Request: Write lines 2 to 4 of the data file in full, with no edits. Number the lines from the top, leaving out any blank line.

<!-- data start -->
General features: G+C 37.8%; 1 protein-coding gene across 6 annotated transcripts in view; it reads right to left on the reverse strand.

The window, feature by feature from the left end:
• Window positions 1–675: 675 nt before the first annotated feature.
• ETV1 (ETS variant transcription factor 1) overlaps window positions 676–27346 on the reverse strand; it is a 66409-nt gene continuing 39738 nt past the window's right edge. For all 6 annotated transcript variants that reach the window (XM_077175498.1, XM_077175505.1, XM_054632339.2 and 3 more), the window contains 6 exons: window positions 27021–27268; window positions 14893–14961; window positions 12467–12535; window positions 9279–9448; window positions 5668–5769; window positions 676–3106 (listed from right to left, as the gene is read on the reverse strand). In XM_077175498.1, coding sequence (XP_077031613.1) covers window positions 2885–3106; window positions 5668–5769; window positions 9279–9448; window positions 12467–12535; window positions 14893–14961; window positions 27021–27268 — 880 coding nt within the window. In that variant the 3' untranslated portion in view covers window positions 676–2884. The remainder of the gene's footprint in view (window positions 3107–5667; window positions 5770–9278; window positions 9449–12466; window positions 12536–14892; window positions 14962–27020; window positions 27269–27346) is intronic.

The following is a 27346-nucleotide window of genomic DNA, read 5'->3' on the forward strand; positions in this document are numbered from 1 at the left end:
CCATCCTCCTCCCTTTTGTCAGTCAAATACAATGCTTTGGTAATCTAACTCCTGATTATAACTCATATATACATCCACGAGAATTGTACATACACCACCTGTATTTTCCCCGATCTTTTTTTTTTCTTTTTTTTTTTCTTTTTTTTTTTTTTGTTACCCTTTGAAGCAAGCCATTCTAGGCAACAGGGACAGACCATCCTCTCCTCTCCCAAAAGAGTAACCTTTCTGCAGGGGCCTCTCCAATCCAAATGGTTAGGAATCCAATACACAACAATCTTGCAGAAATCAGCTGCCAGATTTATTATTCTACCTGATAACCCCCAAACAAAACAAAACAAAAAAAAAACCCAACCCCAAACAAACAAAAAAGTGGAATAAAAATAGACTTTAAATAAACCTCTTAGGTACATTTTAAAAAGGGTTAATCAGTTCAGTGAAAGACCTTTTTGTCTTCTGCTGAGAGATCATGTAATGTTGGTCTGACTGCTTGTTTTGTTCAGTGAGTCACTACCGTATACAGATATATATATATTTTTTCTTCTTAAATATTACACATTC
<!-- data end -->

The window, feature by feature from the left end:
• Window positions 1–675: 675 nt before the first annotated feature.
• ETV1 (ETS variant transcription factor 1) overlaps window positions 676–27346 on the reverse strand; it is a 66409-nt gene continuing 39738 nt past the window's right edge. For all 6 annotated transcript variants that reach the window (XM_077175498.1, XM_077175505.1, XM_054632339.2 and 3 more), the window contains 6 exons: window positions 27021–27268; window positions 14893–14961; window positions 12467–12535; window positions 9279–9448; window positions 5668–5769; window positions 676–3106 (listed from right to left, as the gene is read on the reverse strand). In XM_077175498.1, coding sequence (XP_077031613.1) covers window positions 2885–3106; window positions 5668–5769; window positions 9279–9448; window positions 12467–12535; window positions 14893–14961; window positions 27021–27268 — 880 coding nt within the window. In that variant the 3' untranslated portion in view covers window positions 676–2884. The remainder of the gene's footprint in view (window positions 3107–5667; window positions 5770–9278; window positions 9449–12466; window positions 12536–14892; window positions 14962–27020; window positions 27269–27346) is intronic.